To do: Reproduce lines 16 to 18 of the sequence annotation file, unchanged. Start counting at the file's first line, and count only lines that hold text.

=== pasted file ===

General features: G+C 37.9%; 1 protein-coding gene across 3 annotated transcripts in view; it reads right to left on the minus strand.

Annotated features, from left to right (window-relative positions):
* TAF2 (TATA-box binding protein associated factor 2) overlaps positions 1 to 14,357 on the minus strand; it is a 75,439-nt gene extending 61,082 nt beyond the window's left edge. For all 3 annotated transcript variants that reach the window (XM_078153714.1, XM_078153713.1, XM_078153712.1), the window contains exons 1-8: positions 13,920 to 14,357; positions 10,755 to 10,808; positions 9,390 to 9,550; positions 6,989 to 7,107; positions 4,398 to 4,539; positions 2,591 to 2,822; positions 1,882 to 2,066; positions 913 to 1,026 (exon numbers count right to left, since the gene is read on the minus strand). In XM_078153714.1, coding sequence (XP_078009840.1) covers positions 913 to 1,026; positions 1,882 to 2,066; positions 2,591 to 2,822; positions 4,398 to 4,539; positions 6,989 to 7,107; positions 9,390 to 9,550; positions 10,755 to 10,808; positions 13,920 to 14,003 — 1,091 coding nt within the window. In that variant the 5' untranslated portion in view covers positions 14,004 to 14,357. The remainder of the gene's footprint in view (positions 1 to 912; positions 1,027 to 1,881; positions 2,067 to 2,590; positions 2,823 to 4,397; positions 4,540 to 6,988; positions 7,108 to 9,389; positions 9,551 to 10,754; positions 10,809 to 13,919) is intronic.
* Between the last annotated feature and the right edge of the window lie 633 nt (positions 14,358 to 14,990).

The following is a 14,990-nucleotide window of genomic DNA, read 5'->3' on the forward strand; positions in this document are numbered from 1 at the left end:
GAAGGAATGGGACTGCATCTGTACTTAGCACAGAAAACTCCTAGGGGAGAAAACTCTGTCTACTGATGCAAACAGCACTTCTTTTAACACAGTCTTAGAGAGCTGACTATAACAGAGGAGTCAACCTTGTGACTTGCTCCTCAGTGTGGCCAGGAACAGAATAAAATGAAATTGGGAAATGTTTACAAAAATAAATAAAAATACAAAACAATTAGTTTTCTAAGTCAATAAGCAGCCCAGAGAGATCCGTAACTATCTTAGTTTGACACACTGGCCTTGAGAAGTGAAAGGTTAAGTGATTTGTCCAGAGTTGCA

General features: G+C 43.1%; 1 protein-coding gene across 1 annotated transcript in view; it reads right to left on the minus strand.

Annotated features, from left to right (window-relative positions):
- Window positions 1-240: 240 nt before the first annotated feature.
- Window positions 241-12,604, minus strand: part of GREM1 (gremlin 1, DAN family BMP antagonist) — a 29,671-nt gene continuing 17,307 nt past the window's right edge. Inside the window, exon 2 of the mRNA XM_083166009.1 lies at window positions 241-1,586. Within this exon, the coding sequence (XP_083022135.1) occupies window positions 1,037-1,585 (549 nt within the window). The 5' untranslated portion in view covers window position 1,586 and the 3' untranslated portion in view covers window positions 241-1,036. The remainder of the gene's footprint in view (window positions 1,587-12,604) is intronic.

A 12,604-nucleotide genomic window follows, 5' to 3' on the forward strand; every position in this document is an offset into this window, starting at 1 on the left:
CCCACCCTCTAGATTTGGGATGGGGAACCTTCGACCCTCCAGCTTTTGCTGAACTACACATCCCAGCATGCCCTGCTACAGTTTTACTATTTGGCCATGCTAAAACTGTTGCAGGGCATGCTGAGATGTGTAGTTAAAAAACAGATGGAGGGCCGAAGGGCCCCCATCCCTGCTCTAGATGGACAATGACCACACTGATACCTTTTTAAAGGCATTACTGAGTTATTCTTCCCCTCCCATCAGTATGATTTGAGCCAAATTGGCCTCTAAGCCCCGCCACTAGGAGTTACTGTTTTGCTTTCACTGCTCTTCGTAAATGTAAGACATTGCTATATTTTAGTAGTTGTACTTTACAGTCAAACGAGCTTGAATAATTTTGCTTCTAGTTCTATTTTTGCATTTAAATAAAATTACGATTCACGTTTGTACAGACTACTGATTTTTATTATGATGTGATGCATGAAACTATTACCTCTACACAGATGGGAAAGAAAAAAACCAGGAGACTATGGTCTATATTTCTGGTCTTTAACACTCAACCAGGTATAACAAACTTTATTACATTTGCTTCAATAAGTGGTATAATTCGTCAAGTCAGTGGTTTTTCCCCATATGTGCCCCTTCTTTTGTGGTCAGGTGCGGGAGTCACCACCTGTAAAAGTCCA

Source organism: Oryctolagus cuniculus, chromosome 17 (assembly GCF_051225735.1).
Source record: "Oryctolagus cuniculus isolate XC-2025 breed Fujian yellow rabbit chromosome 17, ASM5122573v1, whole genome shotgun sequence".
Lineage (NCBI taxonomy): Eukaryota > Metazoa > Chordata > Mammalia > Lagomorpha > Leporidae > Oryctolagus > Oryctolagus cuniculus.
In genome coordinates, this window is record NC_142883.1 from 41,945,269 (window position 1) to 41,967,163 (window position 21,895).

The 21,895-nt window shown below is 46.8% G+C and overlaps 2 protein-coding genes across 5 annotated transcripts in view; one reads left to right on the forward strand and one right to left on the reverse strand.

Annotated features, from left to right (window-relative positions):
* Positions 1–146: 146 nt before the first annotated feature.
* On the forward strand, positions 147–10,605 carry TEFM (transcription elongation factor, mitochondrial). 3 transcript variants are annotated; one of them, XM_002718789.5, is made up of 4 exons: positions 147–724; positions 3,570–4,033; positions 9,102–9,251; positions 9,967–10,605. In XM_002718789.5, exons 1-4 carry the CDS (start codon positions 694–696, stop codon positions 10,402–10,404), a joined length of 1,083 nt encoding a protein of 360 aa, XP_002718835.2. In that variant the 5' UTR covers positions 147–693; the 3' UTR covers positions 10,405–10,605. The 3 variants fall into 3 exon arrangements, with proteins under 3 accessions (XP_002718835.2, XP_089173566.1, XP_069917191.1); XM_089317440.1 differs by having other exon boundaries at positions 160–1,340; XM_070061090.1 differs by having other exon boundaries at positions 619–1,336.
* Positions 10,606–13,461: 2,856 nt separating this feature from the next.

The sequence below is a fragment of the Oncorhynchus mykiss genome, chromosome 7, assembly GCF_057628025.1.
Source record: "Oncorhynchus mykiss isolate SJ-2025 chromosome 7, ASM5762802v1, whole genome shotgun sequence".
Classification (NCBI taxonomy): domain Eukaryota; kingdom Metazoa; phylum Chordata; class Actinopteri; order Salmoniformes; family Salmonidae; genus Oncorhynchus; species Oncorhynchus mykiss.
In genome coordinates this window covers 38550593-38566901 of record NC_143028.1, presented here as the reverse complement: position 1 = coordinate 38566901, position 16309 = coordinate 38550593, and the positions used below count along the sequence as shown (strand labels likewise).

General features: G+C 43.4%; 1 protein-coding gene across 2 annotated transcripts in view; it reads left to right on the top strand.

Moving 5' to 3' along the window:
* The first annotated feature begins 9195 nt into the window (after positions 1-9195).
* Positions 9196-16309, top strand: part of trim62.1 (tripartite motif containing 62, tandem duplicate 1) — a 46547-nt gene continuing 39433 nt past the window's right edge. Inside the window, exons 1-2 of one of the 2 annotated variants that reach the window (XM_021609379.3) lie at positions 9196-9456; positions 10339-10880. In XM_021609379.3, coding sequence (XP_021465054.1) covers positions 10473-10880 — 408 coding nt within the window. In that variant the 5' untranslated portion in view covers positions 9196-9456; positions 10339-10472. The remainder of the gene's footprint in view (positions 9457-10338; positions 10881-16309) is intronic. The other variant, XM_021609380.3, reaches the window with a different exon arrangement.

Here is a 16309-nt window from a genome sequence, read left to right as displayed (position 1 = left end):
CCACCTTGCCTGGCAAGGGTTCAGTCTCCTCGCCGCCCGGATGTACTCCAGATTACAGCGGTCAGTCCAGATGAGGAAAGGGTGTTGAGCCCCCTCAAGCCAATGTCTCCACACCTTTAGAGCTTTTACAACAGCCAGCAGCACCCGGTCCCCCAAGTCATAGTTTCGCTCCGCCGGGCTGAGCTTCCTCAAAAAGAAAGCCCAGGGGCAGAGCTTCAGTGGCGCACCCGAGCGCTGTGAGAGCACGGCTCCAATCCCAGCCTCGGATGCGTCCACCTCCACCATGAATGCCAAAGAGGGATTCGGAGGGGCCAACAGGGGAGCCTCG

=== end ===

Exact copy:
In genome coordinates, this window is record NC_142883.1 from 41,945,269 (window position 1) to 41,967,163 (window position 21,895).

The 21,895-nt window shown below is 46.8% G+C and overlaps 2 protein-coding genes across 5 annotated transcripts in view; one reads left to right on the forward strand and one right to left on the reverse strand.

Annotated features, from left to right (window-relative positions):